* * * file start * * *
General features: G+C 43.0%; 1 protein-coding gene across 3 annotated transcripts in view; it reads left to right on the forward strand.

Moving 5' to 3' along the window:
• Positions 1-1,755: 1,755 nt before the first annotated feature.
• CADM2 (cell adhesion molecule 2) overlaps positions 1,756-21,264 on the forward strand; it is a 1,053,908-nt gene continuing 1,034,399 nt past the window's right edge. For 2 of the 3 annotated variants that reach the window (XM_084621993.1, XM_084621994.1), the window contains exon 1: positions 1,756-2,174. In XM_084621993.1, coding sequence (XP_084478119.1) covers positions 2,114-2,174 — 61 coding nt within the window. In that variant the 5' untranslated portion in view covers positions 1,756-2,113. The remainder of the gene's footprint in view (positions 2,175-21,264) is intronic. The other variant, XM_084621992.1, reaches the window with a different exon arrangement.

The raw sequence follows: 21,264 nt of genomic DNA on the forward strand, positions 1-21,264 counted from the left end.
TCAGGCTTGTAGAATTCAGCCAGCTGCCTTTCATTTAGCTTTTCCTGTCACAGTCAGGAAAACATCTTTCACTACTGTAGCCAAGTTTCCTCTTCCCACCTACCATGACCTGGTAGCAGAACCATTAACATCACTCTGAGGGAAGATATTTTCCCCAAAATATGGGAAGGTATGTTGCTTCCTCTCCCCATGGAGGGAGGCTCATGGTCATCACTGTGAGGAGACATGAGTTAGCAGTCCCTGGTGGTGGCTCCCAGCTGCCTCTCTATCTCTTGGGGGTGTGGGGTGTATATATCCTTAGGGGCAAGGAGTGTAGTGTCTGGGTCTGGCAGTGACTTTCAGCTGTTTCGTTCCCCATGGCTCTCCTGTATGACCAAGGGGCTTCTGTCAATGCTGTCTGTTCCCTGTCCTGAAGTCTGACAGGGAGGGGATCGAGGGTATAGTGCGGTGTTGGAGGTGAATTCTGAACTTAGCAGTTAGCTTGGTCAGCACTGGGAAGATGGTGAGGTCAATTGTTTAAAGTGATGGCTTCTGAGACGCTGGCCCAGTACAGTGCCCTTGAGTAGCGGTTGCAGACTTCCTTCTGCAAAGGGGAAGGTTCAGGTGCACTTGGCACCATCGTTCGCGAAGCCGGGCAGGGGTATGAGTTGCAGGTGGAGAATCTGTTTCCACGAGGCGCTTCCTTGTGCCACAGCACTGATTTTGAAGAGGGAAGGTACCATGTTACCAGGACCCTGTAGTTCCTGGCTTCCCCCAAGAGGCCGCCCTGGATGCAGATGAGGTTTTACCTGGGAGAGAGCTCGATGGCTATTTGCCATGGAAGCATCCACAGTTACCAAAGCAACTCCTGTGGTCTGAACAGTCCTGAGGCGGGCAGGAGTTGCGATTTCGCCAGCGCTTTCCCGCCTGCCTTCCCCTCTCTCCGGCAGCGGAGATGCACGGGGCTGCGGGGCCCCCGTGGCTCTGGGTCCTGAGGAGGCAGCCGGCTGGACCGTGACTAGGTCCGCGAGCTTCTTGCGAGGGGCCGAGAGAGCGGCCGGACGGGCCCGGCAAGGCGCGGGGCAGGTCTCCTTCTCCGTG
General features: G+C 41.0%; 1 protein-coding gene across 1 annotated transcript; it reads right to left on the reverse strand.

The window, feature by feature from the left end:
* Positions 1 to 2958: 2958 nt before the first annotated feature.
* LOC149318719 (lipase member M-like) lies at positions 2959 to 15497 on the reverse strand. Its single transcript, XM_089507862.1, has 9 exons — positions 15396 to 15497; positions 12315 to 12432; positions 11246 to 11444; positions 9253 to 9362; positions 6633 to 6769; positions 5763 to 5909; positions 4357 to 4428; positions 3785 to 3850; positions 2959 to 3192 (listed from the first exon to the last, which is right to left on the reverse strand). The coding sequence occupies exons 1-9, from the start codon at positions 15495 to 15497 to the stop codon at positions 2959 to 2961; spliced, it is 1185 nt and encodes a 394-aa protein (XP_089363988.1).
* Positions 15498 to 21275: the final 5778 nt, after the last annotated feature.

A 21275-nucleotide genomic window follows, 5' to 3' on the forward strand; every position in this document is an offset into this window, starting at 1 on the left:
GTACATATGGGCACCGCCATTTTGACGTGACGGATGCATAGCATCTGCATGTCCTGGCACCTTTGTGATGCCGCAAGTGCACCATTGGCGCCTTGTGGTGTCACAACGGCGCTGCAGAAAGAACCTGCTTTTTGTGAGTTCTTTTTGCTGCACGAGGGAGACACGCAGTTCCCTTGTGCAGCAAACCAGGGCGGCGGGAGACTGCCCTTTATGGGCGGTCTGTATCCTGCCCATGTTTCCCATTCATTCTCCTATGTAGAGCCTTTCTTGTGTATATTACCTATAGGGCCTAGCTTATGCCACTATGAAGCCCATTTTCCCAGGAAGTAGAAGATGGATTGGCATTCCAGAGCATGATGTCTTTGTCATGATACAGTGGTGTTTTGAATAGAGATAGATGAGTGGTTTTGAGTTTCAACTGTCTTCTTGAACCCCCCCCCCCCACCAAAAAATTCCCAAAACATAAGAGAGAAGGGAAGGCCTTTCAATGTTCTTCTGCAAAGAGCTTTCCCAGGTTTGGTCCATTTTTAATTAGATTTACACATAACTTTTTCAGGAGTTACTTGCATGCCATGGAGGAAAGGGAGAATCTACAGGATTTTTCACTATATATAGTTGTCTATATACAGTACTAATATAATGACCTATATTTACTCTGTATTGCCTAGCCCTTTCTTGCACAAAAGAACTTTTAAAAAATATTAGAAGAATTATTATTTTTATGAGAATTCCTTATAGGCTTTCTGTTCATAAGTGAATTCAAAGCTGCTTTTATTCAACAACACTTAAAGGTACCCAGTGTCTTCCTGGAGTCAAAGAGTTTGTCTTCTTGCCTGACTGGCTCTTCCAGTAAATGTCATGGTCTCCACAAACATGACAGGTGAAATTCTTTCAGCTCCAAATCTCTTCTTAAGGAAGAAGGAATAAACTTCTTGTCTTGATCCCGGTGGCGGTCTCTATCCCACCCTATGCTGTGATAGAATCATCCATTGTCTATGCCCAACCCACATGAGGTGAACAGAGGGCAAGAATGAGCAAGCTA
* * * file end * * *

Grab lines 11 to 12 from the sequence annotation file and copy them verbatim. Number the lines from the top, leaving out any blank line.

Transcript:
* Positions 15498 to 21275: the final 5778 nt, after the last annotated feature.

A 21275-nucleotide genomic window follows, 5' to 3' on the forward strand; every position in this document is an offset into this window, starting at 1 on the left: